This new media lifecycle has brought a new vocabulary and lexicon into broadcast. There is tighter integration between departments and systems. This course reviews how metadata (data about data) is used to describe, control and manage the media (asset, essence, content). There are new rules and policies that govern the use and access of metadata; and the integration between departments.
Chief engineers, station managers, broadcast and production engineers, media IT engineers, IT technicians and managers will benefit from this course, as well as anyone working or looking to work in media production & distribution and content creation.
This course will provide an understanding of:
- all the technical considerations that need to be taken into account in a file based architecture.
- the changing roles and responsibilities engineers will have in designing and maintaining these new systems.
- the new jobs / roles that are necessary in handling media in this architecture.
- the changes in workflow and business processes.
- The Anatomy of the IP and File Based Architecture
- Media Standards and Protocols
- The Acquisition Workflow
- Production Workflow
- Asset Management
- Metadata, Taxonomy and Ontology
- Preservation and Archive
- Glossary of Terms
About the Author – Gary Olson
Gary Olson is a media technology and business advisor specializing in the transition of traditional media workflows and business processes. He is a recognized industry leader with practical experience in the analysis, selection and uses of technology and is an innovator in media technologies and broadcast design. He holds a US patent in streaming media automation and distribution. His skills include project management planning, budgeting, implementation costs, risk management strategies, and managing project portfolios. As a technology and business process analyst, he assesses end-user requirements, identifies risk and evaluates how the technology architecture aligns with future trends. Additional expertise includes broadcast, digital asset management, interactive telecommunication, distance learning, and digital media distribution.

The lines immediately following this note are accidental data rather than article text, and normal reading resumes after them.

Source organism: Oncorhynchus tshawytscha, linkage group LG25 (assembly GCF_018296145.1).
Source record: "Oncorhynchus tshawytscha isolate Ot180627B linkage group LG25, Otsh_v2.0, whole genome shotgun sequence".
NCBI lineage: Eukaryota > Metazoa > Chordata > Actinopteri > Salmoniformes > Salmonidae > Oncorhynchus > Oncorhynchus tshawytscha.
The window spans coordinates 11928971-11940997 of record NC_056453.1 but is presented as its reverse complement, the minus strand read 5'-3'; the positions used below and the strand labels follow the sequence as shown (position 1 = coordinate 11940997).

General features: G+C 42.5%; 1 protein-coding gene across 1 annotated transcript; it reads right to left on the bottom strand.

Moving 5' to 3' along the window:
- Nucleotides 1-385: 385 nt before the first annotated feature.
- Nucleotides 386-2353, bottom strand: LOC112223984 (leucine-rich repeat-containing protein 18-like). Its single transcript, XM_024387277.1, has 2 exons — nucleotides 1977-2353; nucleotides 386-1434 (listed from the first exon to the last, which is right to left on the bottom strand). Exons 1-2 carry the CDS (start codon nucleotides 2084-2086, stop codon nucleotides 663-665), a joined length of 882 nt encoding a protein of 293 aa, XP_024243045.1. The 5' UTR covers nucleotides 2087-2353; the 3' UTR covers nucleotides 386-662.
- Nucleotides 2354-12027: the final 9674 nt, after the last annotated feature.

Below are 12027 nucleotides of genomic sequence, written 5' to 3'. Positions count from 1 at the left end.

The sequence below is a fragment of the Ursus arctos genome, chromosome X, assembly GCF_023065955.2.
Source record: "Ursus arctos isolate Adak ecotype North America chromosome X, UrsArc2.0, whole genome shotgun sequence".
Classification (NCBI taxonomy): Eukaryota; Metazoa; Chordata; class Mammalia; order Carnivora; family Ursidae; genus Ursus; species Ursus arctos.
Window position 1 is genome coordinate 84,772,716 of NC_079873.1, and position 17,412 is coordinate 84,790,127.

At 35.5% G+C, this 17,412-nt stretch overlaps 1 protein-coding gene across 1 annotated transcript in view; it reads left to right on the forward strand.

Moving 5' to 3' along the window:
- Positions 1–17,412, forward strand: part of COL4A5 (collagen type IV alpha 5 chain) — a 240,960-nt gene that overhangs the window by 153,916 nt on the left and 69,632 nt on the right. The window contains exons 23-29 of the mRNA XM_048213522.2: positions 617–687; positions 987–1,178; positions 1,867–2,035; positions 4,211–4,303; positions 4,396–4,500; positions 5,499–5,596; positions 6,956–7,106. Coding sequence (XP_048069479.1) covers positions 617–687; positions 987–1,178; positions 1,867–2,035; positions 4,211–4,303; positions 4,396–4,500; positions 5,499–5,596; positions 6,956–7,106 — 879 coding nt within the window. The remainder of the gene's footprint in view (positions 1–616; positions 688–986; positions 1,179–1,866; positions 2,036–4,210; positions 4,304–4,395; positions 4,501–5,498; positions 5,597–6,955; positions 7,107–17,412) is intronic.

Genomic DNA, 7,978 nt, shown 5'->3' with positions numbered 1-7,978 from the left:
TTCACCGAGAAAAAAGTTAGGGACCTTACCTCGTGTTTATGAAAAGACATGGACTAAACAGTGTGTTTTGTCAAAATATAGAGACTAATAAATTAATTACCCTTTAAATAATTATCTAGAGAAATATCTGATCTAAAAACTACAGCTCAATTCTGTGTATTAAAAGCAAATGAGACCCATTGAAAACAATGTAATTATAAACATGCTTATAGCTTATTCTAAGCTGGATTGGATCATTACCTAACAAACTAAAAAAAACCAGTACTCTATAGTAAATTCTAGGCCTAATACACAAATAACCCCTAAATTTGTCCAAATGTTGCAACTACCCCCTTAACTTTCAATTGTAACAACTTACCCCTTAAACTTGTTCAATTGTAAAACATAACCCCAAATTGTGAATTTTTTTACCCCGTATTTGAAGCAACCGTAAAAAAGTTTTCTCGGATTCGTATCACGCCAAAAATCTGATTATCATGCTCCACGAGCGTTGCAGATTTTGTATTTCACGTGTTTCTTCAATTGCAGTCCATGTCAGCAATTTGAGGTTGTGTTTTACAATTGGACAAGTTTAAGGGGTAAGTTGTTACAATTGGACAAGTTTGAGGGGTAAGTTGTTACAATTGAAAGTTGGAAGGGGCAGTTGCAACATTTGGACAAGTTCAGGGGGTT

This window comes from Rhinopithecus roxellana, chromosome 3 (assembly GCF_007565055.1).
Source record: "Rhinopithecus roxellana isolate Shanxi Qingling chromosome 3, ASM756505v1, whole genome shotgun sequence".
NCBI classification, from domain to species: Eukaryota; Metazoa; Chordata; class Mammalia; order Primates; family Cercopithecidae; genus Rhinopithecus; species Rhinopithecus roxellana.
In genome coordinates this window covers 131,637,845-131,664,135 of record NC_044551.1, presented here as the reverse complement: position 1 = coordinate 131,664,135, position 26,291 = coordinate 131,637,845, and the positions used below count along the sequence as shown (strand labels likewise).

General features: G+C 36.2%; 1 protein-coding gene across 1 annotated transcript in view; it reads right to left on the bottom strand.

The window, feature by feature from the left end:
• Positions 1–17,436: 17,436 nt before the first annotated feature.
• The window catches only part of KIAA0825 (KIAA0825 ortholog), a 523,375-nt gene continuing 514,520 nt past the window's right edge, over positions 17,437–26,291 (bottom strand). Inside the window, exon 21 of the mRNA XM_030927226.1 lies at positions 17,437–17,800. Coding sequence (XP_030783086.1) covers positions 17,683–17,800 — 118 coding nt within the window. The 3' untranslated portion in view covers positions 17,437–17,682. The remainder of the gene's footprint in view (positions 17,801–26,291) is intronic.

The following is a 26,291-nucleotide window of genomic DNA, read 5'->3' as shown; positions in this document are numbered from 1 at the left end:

His company, GHO Group LLC, advises on the best use of technology in the migration and transition from traditional media technology to digital platforms in broadcast, broadband, wireless, portable multimedia and on-demand media and information technology. The company’s focus is the adaptation of organizational structure, staffing models and workflows to implement digital media technology. Olson and GHO Group have substantial experience working with project sponsors and stakeholders to help them understand the changes associated with digital media platforms and file-based workflows.
The completion of a course through SBE University qualifies for 1 credit, identified under Category I of the Recertification Schedule for SBE Certifications.
To register for the course, click on the link below. You may register using VISA, MasterCard or American Express.
SBE Member Price: $90
Non-Member Price: $135